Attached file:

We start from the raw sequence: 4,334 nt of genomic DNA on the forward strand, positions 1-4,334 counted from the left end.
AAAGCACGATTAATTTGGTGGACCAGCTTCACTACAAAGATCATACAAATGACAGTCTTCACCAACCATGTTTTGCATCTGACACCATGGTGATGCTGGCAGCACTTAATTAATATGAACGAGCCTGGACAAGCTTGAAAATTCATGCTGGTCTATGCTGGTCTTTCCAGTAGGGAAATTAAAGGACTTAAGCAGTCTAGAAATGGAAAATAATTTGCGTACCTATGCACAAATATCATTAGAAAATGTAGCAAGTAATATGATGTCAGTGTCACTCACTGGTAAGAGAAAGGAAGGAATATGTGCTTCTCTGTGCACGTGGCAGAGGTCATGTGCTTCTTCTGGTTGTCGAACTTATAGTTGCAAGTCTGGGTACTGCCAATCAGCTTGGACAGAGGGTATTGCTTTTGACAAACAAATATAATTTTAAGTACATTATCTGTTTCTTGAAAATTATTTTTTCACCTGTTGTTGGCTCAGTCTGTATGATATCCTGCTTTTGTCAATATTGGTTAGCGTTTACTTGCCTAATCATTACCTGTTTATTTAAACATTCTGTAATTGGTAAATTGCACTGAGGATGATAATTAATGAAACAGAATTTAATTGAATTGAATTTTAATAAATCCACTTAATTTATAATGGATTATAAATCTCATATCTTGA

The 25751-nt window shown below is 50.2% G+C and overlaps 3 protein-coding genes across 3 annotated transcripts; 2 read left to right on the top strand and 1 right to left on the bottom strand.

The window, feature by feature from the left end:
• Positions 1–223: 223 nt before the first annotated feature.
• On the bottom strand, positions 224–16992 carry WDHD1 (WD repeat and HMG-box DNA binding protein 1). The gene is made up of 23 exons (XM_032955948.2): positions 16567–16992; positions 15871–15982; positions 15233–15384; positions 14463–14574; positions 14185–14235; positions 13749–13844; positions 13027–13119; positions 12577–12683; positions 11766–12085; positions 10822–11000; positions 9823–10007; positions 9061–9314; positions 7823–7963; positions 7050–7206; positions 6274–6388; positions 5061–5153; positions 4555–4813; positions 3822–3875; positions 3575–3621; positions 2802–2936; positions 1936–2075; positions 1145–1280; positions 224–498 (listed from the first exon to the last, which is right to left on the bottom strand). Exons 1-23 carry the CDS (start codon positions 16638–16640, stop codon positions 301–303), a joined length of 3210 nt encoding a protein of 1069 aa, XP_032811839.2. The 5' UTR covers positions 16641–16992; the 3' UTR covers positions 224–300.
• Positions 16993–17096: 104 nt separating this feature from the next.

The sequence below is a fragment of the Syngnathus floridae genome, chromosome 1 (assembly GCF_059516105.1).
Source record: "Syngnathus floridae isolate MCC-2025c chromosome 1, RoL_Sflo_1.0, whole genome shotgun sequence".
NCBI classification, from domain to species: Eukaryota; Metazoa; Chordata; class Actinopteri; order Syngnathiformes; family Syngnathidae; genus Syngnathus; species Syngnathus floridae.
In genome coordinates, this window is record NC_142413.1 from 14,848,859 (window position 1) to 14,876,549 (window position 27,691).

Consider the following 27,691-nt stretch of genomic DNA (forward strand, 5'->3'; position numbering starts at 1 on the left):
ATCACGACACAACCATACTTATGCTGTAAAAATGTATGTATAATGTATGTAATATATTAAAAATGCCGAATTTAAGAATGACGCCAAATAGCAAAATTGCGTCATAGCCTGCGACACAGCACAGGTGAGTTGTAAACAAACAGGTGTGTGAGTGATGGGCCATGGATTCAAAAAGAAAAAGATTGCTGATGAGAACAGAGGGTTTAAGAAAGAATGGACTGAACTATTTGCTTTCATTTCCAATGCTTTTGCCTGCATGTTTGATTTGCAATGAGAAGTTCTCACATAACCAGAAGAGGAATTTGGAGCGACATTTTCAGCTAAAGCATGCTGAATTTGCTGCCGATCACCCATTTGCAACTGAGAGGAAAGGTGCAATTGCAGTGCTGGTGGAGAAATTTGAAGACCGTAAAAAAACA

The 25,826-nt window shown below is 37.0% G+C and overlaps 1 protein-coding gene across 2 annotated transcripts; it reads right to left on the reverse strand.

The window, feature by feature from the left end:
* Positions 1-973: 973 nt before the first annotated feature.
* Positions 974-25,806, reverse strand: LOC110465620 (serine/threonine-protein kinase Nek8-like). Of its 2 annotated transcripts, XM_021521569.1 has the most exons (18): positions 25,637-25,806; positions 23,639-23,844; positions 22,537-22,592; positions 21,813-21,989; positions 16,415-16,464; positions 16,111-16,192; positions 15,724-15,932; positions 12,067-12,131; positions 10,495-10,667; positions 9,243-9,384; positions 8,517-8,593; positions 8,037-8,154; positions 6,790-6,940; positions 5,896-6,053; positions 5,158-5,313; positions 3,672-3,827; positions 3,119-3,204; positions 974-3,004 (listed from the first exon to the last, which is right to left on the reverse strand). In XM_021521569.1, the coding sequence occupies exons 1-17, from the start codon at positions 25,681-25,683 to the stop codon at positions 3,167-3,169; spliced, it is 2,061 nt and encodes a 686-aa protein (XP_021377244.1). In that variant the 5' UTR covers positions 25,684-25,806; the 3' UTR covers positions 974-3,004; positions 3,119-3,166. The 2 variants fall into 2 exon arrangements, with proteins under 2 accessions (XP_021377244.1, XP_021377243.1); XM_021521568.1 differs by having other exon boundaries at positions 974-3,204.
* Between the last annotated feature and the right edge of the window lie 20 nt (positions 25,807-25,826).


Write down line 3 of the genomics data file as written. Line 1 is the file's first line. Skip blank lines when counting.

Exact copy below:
The 25751-nt window shown below is 50.2% G+C and overlaps 3 protein-coding genes across 3 annotated transcripts; 2 read left to right on the top strand and 1 right to left on the bottom strand.